Greetings from Sweden
#41
(03-14-2010, 03:30 PM)Texican Wrote: Dead giveaways.  The jumping back and forth between Norwegian and Svenska is making my head spin, though.

They are almost similar. I have no problem at all understanding Norwegian. At least not written language. And it seems that my Norwegian friend has no problem with Swedish.

Do you understand anything at all of Scandinavian languages?
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#42
(03-14-2010, 05:34 PM)Engelbrecht Wrote: Do you understand anything at all of Scandinavian languages?

That's telling him :)

I know basic grammar and can recognise Swedish and understand it a bit (I'm learning), I can recognise and know some words which are common in Germanic languages. I can recognise Danish and Icelandic and understand a little Icelandic, based on my study of Old Norse and Anglo-Saxon (although, I've not actually encountered Icelandic that much). If I spoke Swedish better, I don't think the switching would give me a headache, at least, not as much as reading DK's english...
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#43
(03-14-2010, 05:39 PM)Herr_Mannelig Wrote: That's telling him :)

In a way, yes. I guess it is.

(03-14-2010, 05:39 PM)Herr_Mannelig Wrote: I know basic grammar and can recognise Swedish and understand it a bit (I'm learning), I can recognise and know some words which are common in Germanic languages. I can recognise Danish and Icelandic and understand a little Icelandic, based on my study of Old Norse and Anglo-Saxon (although, I've not actually encountered Icelandic that much). If I spoke Swedish better, I don't think the switching would give me a headache, at least, not as much as reading DK's english...

Just a question from a novice - what exactly is meant by DK's english? Am I just a little slow?
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#44
(03-14-2010, 07:13 PM)Engelbrecht Wrote: Just a question from a novice - what exactly is meant by DK's english? Am I just a little slow?

devotedknuckles, a member here, who types on a tiny Blackberry keyboard has posts which have interesting English. He also uses a specific dialect of English usually, and can be difficult to read, even for me.

You'll see his posts around.

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#45
(03-14-2010, 04:37 PM)Herr_Mannelig Wrote: You can tell the difference or are you using some translation service?

I still remember a few words, but when I read the Norsk, it's just different enough to make me wonder if my eyes aren't playing tricks on me.
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#46
(03-14-2010, 05:34 PM)Engelbrecht Wrote: They are almost similar. I have no problem at all understanding Norwegian. At least not written language. And it seems that my Norwegian friend has no problem with Swedish.

Do you understand anything at all of Scandinavian languages?

Only enough to get me in trouble, I suppose.
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#47
(03-17-2010, 12:53 AM)Texican Wrote: I still remember a few words, but when I read the Norsk, it's just different enough to make me wonder if my eyes aren't playing tricks on me.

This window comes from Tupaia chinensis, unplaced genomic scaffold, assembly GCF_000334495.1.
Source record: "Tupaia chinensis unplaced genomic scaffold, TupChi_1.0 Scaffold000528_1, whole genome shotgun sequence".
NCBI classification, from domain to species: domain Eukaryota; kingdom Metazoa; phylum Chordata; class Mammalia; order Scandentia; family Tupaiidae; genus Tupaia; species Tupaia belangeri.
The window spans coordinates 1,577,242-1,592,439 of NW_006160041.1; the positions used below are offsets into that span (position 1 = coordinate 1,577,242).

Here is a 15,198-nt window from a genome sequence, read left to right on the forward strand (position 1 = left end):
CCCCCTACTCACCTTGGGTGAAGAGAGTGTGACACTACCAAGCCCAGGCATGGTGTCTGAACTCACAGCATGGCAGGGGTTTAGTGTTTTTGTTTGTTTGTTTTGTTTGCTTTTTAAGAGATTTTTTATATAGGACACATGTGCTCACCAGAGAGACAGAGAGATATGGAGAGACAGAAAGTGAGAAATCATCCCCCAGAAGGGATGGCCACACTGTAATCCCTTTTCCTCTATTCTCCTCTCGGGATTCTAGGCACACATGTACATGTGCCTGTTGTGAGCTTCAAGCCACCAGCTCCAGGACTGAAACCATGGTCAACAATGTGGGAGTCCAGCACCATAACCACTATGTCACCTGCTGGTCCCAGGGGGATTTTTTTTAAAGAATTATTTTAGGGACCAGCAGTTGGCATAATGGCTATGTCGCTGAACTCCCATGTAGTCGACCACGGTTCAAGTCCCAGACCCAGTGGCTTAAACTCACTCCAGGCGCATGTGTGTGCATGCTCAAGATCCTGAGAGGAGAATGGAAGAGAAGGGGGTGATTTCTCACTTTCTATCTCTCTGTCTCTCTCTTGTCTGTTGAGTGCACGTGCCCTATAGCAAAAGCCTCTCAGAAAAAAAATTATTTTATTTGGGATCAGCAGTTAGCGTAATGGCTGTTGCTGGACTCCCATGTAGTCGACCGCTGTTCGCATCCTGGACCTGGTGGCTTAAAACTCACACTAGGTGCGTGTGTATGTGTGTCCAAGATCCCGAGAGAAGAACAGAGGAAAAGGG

Can you read fuþark at all?

I like it. If English were pure (darn those Normans!), I'd definitely recommend it over the Latin alphabet.
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#48
(03-17-2010, 10:41 AM)Herr_Mannelig Wrote:
(03-17-2010, 12:53 AM)Texican Wrote: I still remember a few words, but when I read the Norsk, it's just different enough to make me wonder if my eyes aren't playing tricks on me.

Can you read fuþark at all?

I like it. If English were pure (darn those Normans!), I'd definitely recommend it over the Latin alphabet.

It was said to me that English is heavily influnced by ancient Scandinavian. I always figured it was the other way around. Do you linguists have anything to say regarding that?
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#49
(03-17-2010, 05:28 PM)Engelbrecht Wrote: It was said to me that English is heavily influnced by ancient Scandinavian. I always figured it was the other way around. Do you linguists have anything to say regarding that?

Anglo-Saxon came from many Germanic languages. The Angles, Saxons,  Frisians and Jutes are considered to be the ones who started it all, so the languages are from them (however, many more tribes likely were a part of it). The Jutes were from Denmark, but that was before Scandinavians lived there (in England, it was Celtic before the Anglo-Saxons came).

The languages were closely related, regardless of specifics. I've studied Anglo-Saxon (which is a broad statement. I've studied several dialects to some degree though), and more briefly studied Old Norse. They were more similar than Swedish, German and English are now.

There was, in the the the 8th, 9th and 10th centuries many raids into England from the Norsemen. They established some settlements and had a rather limited, but significant, impact on the language.

For example, our "they" and "are" are directly from Old Norse (not sure if you ever thought of "vara" like that, but you can see how similar it is). Many common words in English are of Old Norse origin too because of this. This was when Old English was used. By the time of the Norman invasion (which starts Middle English), the Vikings were no longer influential in England. 

Old Norse and Old English are similar in many ways, so the influence isn't that noticeable unless there is a break in an English pattern.

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#50
Welcome from Italy!! I hope you can find your way to Catholicism (the traditional one, of course)! ;)
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